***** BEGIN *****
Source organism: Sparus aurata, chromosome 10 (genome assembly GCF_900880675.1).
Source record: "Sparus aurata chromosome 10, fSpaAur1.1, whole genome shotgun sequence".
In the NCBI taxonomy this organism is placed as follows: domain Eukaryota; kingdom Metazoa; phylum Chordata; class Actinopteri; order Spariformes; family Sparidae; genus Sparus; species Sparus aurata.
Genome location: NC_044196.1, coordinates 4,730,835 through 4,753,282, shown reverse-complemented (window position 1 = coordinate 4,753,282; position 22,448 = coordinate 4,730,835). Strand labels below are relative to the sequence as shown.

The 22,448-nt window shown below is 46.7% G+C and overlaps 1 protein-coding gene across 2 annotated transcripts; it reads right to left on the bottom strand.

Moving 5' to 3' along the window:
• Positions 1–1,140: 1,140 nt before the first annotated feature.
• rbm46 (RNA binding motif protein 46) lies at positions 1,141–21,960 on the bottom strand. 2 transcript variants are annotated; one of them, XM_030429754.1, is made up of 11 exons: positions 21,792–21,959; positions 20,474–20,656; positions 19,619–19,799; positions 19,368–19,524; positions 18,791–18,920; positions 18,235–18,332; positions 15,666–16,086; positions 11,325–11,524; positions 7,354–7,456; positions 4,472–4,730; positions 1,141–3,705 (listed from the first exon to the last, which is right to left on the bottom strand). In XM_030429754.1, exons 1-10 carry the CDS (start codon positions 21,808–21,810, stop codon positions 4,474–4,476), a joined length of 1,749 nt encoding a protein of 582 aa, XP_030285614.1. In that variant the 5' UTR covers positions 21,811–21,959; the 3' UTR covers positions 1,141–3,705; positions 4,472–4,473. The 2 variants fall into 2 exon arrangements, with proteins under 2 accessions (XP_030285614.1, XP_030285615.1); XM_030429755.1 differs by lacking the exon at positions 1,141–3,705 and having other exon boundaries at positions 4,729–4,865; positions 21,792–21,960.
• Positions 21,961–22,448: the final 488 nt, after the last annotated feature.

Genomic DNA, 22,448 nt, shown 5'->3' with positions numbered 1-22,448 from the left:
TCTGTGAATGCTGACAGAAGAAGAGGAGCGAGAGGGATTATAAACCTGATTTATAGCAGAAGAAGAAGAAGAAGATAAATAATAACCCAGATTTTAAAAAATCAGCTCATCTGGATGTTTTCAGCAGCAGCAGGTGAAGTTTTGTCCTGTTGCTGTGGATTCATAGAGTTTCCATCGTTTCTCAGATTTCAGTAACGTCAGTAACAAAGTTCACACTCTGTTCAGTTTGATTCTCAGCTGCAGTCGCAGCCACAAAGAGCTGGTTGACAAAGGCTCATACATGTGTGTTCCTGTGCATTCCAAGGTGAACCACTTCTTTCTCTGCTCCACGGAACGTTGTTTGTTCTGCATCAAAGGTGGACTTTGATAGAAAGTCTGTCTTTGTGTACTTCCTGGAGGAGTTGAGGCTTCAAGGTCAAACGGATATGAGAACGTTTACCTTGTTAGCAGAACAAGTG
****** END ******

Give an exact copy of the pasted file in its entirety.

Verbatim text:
Source organism: Sparus aurata, chromosome 10 (genome assembly GCF_900880675.1).
Source record: "Sparus aurata chromosome 10, fSpaAur1.1, whole genome shotgun sequence".
In the NCBI taxonomy this organism is placed as follows: domain Eukaryota; kingdom Metazoa; phylum Chordata; class Actinopteri; order Spariformes; family Sparidae; genus Sparus; species Sparus aurata.
Genome location: NC_044196.1, coordinates 4,730,835 through 4,753,282, shown reverse-complemented (window position 1 = coordinate 4,753,282; position 22,448 = coordinate 4,730,835). Strand labels below are relative to the sequence as shown.

The 22,448-nt window shown below is 46.7% G+C and overlaps 1 protein-coding gene across 2 annotated transcripts; it reads right to left on the bottom strand.

Moving 5' to 3' along the window:
• Positions 1–1,140: 1,140 nt before the first annotated feature.
• rbm46 (RNA binding motif protein 46) lies at positions 1,141–21,960 on the bottom strand. 2 transcript variants are annotated; one of them, XM_030429754.1, is made up of 11 exons: positions 21,792–21,959; positions 20,474–20,656; positions 19,619–19,799; positions 19,368–19,524; positions 18,791–18,920; positions 18,235–18,332; positions 15,666–16,086; positions 11,325–11,524; positions 7,354–7,456; positions 4,472–4,730; positions 1,141–3,705 (listed from the first exon to the last, which is right to left on the bottom strand). In XM_030429754.1, exons 1-10 carry the CDS (start codon positions 21,808–21,810, stop codon positions 4,474–4,476), a joined length of 1,749 nt encoding a protein of 582 aa, XP_030285614.1. In that variant the 5' UTR covers positions 21,811–21,959; the 3' UTR covers positions 1,141–3,705; positions 4,472–4,473. The 2 variants fall into 2 exon arrangements, with proteins under 2 accessions (XP_030285614.1, XP_030285615.1); XM_030429755.1 differs by lacking the exon at positions 1,141–3,705 and having other exon boundaries at positions 4,729–4,865; positions 21,792–21,960.
• Positions 21,961–22,448: the final 488 nt, after the last annotated feature.

Genomic DNA, 22,448 nt, shown 5'->3' with positions numbered 1-22,448 from the left:
TCTGTGAATGCTGACAGAAGAAGAGGAGCGAGAGGGATTATAAACCTGATTTATAGCAGAAGAAGAAGAAGAAGATAAATAATAACCCAGATTTTAAAAAATCAGCTCATCTGGATGTTTTCAGCAGCAGCAGGTGAAGTTTTGTCCTGTTGCTGTGGATTCATAGAGTTTCCATCGTTTCTCAGATTTCAGTAACGTCAGTAACAAAGTTCACACTCTGTTCAGTTTGATTCTCAGCTGCAGTCGCAGCCACAAAGAGCTGGTTGACAAAGGCTCATACATGTGTGTTCCTGTGCATTCCAAGGTGAACCACTTCTTTCTCTGCTCCACGGAACGTTGTTTGTTCTGCATCAAAGGTGGACTTTGATAGAAAGTCTGTCTTTGTGTACTTCCTGGAGGAGTTGAGGCTTCAAGGTCAAACGGATATGAGAACGTTTACCTTGTTAGCAGAACAAGTG